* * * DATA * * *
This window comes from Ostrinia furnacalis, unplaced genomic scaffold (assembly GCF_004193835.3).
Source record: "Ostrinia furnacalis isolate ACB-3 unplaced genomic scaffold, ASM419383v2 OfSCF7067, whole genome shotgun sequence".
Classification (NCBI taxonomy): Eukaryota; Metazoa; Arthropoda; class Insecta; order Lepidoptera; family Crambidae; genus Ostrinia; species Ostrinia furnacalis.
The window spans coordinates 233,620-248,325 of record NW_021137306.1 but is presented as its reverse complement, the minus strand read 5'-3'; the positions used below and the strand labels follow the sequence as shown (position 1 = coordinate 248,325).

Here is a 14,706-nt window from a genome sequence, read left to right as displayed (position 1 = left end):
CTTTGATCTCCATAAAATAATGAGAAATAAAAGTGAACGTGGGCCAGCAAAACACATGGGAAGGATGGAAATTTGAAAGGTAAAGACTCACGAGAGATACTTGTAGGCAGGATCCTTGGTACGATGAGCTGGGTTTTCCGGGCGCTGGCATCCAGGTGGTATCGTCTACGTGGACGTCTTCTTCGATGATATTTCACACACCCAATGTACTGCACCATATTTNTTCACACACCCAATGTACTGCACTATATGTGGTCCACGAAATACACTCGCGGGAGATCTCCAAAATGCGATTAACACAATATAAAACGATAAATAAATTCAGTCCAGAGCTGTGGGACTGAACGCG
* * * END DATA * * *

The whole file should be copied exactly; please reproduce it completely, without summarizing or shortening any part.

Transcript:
This window comes from Ostrinia furnacalis, unplaced genomic scaffold (assembly GCF_004193835.3).
Source record: "Ostrinia furnacalis isolate ACB-3 unplaced genomic scaffold, ASM419383v2 OfSCF7067, whole genome shotgun sequence".
Classification (NCBI taxonomy): Eukaryota; Metazoa; Arthropoda; class Insecta; order Lepidoptera; family Crambidae; genus Ostrinia; species Ostrinia furnacalis.
The window spans coordinates 233,620-248,325 of record NW_021137306.1 but is presented as its reverse complement, the minus strand read 5'-3'; the positions used below and the strand labels follow the sequence as shown (position 1 = coordinate 248,325).

Here is a 14,706-nt window from a genome sequence, read left to right as displayed (position 1 = left end):
CTTTGATCTCCATAAAATAATGAGAAATAAAAGTGAACGTGGGCCAGCAAAACACATGGGAAGGATGGAAATTTGAAAGGTAAAGACTCACGAGAGATACTTGTAGGCAGGATCCTTGGTACGATGAGCTGGGTTTTCCGGGCGCTGGCATCCAGGTGGTATCGTCTACGTGGACGTCTTCTTCGATGATATTTCACACACCCAATGTACTGCACCATATTTNTTCACACACCCAATGTACTGCACTATATGTGGTCCACGAAATACACTCGCGGGAGATCTCCAAAATGCGATTAACACAATATAAAACGATAAATAAATTCAGTCCAGAGCTGTGGGACTGAACGCG